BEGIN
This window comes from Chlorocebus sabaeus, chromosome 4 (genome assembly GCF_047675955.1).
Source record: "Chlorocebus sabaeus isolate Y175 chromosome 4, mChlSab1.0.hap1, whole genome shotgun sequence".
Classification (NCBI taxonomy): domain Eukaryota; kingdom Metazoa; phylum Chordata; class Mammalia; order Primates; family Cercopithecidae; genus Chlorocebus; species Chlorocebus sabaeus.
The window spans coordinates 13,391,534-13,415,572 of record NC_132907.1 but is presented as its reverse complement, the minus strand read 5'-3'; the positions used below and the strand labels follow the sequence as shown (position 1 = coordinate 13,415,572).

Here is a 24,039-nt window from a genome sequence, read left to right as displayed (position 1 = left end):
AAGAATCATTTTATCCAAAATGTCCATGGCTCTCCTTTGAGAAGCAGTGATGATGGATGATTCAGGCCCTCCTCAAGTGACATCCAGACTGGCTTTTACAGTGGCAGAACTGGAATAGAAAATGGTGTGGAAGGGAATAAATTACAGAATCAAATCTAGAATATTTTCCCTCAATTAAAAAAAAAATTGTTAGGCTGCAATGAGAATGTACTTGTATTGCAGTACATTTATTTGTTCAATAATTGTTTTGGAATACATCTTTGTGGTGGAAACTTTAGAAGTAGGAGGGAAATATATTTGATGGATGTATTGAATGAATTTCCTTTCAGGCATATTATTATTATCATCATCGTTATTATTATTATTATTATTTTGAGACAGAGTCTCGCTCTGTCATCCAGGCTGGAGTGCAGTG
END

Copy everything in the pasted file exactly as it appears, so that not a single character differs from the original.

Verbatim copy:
This window comes from Chlorocebus sabaeus, chromosome 4 (genome assembly GCF_047675955.1).
Source record: "Chlorocebus sabaeus isolate Y175 chromosome 4, mChlSab1.0.hap1, whole genome shotgun sequence".
Classification (NCBI taxonomy): domain Eukaryota; kingdom Metazoa; phylum Chordata; class Mammalia; order Primates; family Cercopithecidae; genus Chlorocebus; species Chlorocebus sabaeus.
The window spans coordinates 13,391,534-13,415,572 of record NC_132907.1 but is presented as its reverse complement, the minus strand read 5'-3'; the positions used below and the strand labels follow the sequence as shown (position 1 = coordinate 13,415,572).

Here is a 24,039-nt window from a genome sequence, read left to right as displayed (position 1 = left end):
AAGAATCATTTTATCCAAAATGTCCATGGCTCTCCTTTGAGAAGCAGTGATGATGGATGATTCAGGCCCTCCTCAAGTGACATCCAGACTGGCTTTTACAGTGGCAGAACTGGAATAGAAAATGGTGTGGAAGGGAATAAATTACAGAATCAAATCTAGAATATTTTCCCTCAATTAAAAAAAAAATTGTTAGGCTGCAATGAGAATGTACTTGTATTGCAGTACATTTATTTGTTCAATAATTGTTTTGGAATACATCTTTGTGGTGGAAACTTTAGAAGTAGGAGGGAAATATATTTGATGGATGTATTGAATGAATTTCCTTTCAGGCATATTATTATTATCATCATCGTTATTATTATTATTATTATTTTGAGACAGAGTCTCGCTCTGTCATCCAGGCTGGAGTGCAGTG